Singapore, Malaysia finalise land swap deal

Singapore and Malaysia have settled a land swap agreement for four land parcels in Marina South and two land parcels in the Ophir-Rochor area.

This goes toward implementing the 1990 Points of Agreement (POA) on Malaysian Railway Land in Singapore.

These details were revealed by Singapore Prime Minister Lee Hsien Loong and Malaysian Prime Minister Najib Razak after they met in Singapore on Monday.

The Singapore government will vest the four land parcels in Marina South and the two land parcels in Ophir Rochor in M-S Pte Ltd – the company formed to look into the implementation details.

This is in lieu of the three parcels of POA land in Tanjong Pagar, Kranji and Woodlands, as well as parcels of land in Bukit Timah.

Giving details, a joint statement said the four Marina South parcels are located at the heart of the financial business cluster in Singapore’s Marina Bay.

The two Ophir-Rochor parcels are located next to the Kampong Glam historic district in a new growth corridor that is being developed as an extension of Singapore’s Central Business District.

Both leaders told reporters that they differed on one area — which was the development charges payable on three parcels of railway land involved in Malaysia’s land swap.

But they stressed that this will be sent to the Permanent Court of Arbitration, to be settled amicably.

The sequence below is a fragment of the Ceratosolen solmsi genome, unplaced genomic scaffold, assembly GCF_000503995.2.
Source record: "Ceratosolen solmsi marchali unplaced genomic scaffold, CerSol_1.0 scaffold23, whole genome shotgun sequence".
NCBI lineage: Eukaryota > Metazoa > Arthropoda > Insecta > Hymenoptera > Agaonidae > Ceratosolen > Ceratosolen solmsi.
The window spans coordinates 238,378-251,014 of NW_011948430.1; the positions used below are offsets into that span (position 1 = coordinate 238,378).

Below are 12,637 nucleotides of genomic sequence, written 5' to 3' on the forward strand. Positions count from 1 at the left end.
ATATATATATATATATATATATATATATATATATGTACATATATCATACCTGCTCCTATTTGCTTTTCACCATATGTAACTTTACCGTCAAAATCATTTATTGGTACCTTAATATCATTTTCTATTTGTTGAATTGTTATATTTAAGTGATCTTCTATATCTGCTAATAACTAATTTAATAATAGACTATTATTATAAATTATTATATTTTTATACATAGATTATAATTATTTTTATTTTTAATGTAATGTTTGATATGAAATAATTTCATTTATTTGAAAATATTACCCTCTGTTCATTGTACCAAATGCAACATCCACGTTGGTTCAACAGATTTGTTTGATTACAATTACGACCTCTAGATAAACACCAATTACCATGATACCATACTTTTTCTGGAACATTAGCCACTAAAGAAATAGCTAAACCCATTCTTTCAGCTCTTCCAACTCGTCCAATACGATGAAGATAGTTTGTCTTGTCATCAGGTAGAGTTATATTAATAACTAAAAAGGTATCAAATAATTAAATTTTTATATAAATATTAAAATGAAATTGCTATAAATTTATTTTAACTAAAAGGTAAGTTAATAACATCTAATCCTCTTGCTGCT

“The different view is whether the development charge is payable on the three parcels of POA land in Tanjong Pagar, Kranji and Woodlands,” Prime Minister Lee Hsien Loong said.

“Singapore’s view is that it is; Malaysia’s view is that it is not. It is not some thing we can just argy-bargy over.

“We have decided the best way to solve this is to have arbitration and have a impartial settlement which both sides can accept,” he said.

Malaysian Prime Minister Najib Razak said: “It is an enhanced version of the original POA which signifies a deep commitment from the Singapore government and the prime minister himself that we should try as far as possible to make this agreement not only legally correct but also politically correct, in a sense that it can be accepted by the peoples of Malaysia and Singapore”.

Both prime ministers said the arbitration will proceed on its own track, and will not affect the implementation of the POA, and the other bilateral initiatives agreed on May 24 this year when the leaders met for a retreat here.

Source : Channel NewsAsia – 20 Sep 2010

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